At the end of the episode, Paul apologizes to Echo for what he put her through. She reveals that she remembers all of her imprints. They surface at different times, but they’re all there. Paul tells her that Caroline is who she truly is, and Echo says that she wants to find all the Dolls’ real personalities. Paul promises he will help Echo with this mission, and he becomes her official handler. Although the first half of this “mission of the week” plot sort of dragged, I was very intrigued by everything from Echo’s confrontation with Klar on. Eliza Dushku displayed superb acting chops in switching through the different personalities as Echo glitched. I also loved the symmetry of this plot. At the beginning of the episode, Echo is dishonestly getting married to Klar (her actual imprint is the spy, not someone simply designed to be Klar’s “ideal wife"), but at the end, she truly, fully becomes bonded to Paul through the Handler/Active bonding ritual. In the scene right before the ritual, Paul takes Echo’s hand as he promises to help her, the image almost deliberately invoking the image of a wedding ceremony.

The B story of this episode is more compelling than Echo’s story. Actually, it might not really be fair to call it the B story, because it has both important plot points and emotional moments that reveal a great deal about some of the characters. Dr. Saunders is having difficulty dealing with the revelation that she is actually Whiskey, a Doll. She first tries to deal with it by pranking Topher. At one point, a clip from Bride of Frankenstein shows up on a monitor instead of a brain scan. In the only real physical comedy of the episode, Topher also opens a cabinet full of rats. “Put the rats back in the maze,” Saunders warns Topher, “before one of them bites you.”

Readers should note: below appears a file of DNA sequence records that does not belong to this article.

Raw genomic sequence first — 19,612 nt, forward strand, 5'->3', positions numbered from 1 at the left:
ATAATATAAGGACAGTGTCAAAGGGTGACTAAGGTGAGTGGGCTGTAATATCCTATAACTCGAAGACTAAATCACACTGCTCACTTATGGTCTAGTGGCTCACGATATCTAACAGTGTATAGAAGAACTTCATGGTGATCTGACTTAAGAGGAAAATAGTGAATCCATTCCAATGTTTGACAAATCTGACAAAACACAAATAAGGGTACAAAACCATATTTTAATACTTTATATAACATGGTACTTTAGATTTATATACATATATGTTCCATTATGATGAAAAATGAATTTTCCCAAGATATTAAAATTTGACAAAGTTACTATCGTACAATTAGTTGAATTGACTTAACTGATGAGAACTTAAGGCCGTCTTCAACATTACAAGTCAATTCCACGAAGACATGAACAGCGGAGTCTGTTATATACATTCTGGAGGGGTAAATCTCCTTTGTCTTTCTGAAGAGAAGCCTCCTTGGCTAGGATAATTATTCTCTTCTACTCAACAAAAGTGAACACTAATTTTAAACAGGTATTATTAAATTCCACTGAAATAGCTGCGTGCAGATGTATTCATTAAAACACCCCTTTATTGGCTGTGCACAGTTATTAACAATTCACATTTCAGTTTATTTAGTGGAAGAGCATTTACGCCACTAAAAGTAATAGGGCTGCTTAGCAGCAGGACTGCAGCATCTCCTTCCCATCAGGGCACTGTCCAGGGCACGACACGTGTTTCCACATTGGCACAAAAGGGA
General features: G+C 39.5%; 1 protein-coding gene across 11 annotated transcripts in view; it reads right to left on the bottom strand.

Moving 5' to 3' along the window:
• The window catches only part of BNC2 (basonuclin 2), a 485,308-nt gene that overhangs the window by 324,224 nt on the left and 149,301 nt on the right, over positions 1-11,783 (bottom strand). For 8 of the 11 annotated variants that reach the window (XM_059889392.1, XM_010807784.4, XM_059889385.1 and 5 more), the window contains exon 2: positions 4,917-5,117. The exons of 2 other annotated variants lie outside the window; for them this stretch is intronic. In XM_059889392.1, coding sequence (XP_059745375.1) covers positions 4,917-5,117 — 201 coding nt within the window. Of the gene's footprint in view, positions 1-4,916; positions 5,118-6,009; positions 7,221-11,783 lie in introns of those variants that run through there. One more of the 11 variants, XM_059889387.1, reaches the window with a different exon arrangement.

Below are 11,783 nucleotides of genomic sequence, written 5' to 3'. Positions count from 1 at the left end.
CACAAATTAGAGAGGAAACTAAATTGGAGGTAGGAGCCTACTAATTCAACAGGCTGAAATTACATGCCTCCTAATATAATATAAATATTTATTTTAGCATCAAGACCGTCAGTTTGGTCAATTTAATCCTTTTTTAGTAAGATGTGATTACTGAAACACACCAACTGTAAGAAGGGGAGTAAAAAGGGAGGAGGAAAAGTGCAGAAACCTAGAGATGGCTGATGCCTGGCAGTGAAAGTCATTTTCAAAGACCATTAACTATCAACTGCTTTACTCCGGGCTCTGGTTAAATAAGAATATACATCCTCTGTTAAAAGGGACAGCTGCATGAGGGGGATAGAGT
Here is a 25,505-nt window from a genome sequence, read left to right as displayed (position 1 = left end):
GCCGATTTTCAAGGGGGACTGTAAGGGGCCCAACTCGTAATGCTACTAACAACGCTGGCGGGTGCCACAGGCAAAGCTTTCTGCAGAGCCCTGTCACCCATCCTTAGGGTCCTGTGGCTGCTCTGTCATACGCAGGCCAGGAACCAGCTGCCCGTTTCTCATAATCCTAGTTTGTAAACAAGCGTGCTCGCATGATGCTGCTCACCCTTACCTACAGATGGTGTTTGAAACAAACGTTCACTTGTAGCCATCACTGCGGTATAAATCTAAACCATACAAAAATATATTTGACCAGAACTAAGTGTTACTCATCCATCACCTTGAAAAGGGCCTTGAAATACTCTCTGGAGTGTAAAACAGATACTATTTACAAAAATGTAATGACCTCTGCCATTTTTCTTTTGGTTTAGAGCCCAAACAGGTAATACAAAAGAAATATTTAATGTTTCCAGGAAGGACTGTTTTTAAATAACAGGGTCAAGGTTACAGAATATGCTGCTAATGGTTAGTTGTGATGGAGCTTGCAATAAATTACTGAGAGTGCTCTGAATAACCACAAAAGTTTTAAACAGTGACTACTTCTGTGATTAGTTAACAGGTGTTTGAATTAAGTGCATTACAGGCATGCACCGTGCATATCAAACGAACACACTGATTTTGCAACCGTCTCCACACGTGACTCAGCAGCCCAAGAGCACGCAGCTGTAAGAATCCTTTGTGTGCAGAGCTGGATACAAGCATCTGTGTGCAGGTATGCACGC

Boyd checks in with Saunders, to see how she’s handling her situation, and Saunders doesn’t really take kindly to it. She thinks that his sudden interest in her now that he knows she’s a Doll is simply pity. Boyd asks her to dinner. He thinks it would be good for her to get out of the Dollhouse for a while. Saunders replies by listing the many phobias with which she’s been programmed to prevent her from going outside. “Every person I know is poorly constructed,” Boyd muses, “Everybody has an excuse for not dealing. But that’s all it is—an excuse.”

Saunders’ mission to torment Topher reaches its height when she awakens him in the middle of the night, dressed in lingerie. She unsuccessfully tries to seduce him, and her motives for doing so aren’t entirely clear. On the one hand, it seems like she is trying to give him what she thinks he wants. On the other hand, she says that she has been programmed so she can’t even stand his smell. A simple recap of what happened in this scene really can’t do it justice. It is absolutely the pivotal moment of this episode. It is all about Saunders starting to realize that maybe there is more to her than her programming and Topher seeing that there are actual consequences to playing with people’s brains. At first, Topher suggests that Saunders find out who she actually is. This makes me wonder if they actually knew each other pre-Dollhouse. That would be a very interesting plot twist. Saunders counters that she doesn’t want to do that because then who she is now would die. It’s an intense push-and-pull Saunders feels, really. On the one hand, she is disgusted by the fact that she’s a Doll, but on the other hand, she doesn’t want to stop existing.

At the end of the episode, Boyd finds a note in Saunders’ office. She has decided to go away for a while to figure out how to deal with her situation. I must say that Amy Acker absolutely stole this episode. Her performance was riveting, from beginning to end. I really can’t say enough about how fantastic she was. I only wish she could be in more than three episodes this season (she has a role on the upcoming ABC mid-season replacement series “Happy Town” that has limited her availability). Although I loved the final few minutes of Echo’s story this episode, I found Dr. Saunders’ journey, and the way it clearly set Topher down the path towards the complete mental breakdown we see in “Epitaph One,” more compelling overall.